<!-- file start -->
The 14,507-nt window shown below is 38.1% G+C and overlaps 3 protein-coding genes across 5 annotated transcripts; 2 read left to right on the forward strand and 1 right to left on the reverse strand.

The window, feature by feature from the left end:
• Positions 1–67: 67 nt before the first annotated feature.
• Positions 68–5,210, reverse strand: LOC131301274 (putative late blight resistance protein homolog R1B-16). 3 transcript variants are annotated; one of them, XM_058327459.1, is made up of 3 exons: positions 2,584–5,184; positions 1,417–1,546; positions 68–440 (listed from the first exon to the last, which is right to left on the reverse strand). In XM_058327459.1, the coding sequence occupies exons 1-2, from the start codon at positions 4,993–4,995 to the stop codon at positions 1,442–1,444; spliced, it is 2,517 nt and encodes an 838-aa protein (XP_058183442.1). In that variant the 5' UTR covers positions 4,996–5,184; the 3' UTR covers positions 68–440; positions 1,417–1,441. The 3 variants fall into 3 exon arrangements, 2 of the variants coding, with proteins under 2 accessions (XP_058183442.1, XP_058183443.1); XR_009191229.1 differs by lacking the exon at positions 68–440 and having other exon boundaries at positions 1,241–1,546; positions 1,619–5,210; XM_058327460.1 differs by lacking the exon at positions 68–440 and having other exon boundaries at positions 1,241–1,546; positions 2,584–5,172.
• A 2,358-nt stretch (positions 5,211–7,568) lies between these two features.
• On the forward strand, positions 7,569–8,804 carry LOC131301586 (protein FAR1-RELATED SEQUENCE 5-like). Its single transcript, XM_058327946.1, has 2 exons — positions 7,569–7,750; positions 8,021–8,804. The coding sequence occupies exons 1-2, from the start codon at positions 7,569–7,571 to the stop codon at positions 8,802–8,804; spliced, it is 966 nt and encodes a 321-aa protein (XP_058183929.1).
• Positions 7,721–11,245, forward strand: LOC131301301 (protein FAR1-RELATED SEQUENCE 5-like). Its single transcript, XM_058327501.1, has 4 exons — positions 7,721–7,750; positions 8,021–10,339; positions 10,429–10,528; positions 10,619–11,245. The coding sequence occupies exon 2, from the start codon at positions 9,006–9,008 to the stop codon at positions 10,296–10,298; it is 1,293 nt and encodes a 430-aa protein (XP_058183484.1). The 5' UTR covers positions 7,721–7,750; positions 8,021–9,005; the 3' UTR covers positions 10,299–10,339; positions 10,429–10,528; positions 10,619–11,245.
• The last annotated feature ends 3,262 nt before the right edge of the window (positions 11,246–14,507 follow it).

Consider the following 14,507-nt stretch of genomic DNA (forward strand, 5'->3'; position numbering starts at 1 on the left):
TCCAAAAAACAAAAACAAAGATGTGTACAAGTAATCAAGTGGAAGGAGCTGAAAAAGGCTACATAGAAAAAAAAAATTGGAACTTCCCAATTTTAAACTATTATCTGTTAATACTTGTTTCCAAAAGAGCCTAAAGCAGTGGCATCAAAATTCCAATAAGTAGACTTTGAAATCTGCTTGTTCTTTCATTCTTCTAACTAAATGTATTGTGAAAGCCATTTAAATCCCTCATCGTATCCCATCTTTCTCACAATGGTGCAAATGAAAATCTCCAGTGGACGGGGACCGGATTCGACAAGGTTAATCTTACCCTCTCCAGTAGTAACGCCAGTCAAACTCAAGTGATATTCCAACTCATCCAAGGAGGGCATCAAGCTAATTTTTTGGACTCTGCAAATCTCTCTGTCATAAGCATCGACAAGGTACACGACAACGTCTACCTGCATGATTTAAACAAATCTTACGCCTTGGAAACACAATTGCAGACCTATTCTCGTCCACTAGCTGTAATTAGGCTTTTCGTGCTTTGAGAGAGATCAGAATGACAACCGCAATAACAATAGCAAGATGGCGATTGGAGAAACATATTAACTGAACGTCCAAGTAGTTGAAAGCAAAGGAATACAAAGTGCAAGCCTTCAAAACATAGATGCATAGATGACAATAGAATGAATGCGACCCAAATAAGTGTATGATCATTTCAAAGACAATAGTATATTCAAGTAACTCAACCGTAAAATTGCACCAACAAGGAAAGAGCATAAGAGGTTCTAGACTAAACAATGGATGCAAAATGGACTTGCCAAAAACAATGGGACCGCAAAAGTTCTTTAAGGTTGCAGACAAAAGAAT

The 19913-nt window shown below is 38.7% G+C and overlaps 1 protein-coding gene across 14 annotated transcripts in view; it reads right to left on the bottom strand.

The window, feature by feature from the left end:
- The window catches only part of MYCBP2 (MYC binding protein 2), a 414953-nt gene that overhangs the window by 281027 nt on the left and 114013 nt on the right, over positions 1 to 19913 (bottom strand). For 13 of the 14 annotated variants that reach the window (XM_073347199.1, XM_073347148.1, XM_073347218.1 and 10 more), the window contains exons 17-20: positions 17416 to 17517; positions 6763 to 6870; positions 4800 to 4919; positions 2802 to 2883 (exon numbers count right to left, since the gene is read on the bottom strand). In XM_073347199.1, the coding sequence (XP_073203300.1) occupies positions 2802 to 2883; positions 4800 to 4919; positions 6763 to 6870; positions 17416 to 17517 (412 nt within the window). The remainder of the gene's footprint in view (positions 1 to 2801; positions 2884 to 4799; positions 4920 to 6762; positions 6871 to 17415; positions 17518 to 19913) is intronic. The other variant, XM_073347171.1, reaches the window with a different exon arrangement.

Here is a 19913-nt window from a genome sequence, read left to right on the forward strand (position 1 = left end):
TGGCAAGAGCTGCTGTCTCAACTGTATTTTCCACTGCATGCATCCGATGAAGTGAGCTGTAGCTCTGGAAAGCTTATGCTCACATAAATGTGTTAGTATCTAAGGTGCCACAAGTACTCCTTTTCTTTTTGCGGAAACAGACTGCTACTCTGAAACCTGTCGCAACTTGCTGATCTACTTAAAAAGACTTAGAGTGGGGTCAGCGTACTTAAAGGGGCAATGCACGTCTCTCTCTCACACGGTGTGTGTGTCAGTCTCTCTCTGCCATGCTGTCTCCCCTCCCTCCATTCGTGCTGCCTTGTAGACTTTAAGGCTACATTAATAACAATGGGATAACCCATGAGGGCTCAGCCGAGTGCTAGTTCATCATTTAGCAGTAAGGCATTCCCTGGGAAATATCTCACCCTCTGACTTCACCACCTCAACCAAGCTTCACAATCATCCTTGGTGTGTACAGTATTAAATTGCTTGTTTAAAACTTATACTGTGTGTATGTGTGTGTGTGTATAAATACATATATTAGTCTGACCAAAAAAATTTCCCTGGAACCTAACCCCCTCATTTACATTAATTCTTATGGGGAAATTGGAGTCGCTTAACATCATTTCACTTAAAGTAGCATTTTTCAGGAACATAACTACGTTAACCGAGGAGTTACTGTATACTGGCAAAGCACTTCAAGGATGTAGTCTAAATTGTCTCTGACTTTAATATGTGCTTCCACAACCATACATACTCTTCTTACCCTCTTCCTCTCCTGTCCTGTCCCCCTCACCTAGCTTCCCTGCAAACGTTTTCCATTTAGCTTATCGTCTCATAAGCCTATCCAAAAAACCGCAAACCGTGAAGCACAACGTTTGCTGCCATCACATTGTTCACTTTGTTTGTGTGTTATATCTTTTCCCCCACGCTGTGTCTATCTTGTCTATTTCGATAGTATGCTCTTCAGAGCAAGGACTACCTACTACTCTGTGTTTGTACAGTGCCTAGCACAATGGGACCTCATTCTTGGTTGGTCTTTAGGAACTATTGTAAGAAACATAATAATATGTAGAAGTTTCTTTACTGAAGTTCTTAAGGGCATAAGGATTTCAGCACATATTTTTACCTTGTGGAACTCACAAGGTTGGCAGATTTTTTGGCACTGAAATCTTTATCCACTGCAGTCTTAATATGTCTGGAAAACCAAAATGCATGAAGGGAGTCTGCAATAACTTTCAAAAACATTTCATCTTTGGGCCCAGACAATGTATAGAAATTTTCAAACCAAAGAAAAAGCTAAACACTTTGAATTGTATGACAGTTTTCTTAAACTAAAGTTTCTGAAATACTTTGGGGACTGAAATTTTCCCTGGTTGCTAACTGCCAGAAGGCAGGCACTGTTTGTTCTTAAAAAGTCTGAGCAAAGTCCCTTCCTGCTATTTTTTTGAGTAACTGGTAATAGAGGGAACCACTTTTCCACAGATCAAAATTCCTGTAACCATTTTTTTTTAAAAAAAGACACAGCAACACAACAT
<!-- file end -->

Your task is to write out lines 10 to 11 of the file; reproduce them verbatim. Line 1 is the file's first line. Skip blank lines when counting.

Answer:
TCCAAAAAACAAAAACAAAGATGTGTACAAGTAATCAAGTGGAAGGAGCTGAAAAAGGCTACATAGAAAAAAAAAATTGGAACTTCCCAATTTTAAACTATTATCTGTTAATACTTGTTTCCAAAAGAGCCTAAAGCAGTGGCATCAAAATTCCAATAAGTAGACTTTGAAATCTGCTTGTTCTTTCATTCTTCTAACTAAATGTATTGTGAAAGCCATTTAAATCCCTCATCGTATCCCATCTTTCTCACAATGGTGCAAATGAAAATCTCCAGTGGACGGGGACCGGATTCGACAAGGTTAATCTTACCCTCTCCAGTAGTAACGCCAGTCAAACTCAAGTGATATTCCAACTCATCCAAGGAGGGCATCAAGCTAATTTTTTGGACTCTGCAAATCTCTCTGTCATAAGCATCGACAAGGTACACGACAACGTCTACCTGCATGATTTAAACAAATCTTACGCCTTGGAAACACAATTGCAGACCTATTCTCGTCCACTAGCTGTAATTAGGCTTTTCGTGCTTTGAGAGAGATCAGAATGACAACCGCAATAACAATAGCAAGATGGCGATTGGAGAAACATATTAACTGAACGTCCAAGTAGTTGAAAGCAAAGGAATACAAAGTGCAAGCCTTCAAAACATAGATGCATAGATGACAATAGAATGAATGCGACCCAAATAAGTGTATGATCATTTCAAAGACAATAGTATATTCAAGTAACTCAACCGTAAAATTGCACCAACAAGGAAAGAGCATAAGAGGTTCTAGACTAAACAATGGATGCAAAATGGACTTGCCAAAAACAATGGGACCGCAAAAGTTCTTTAAGGTTGCAGACAAAAGAAT

The 19913-nt window shown below is 38.7% G+C and overlaps 1 protein-coding gene across 14 annotated transcripts in view; it reads right to left on the bottom strand.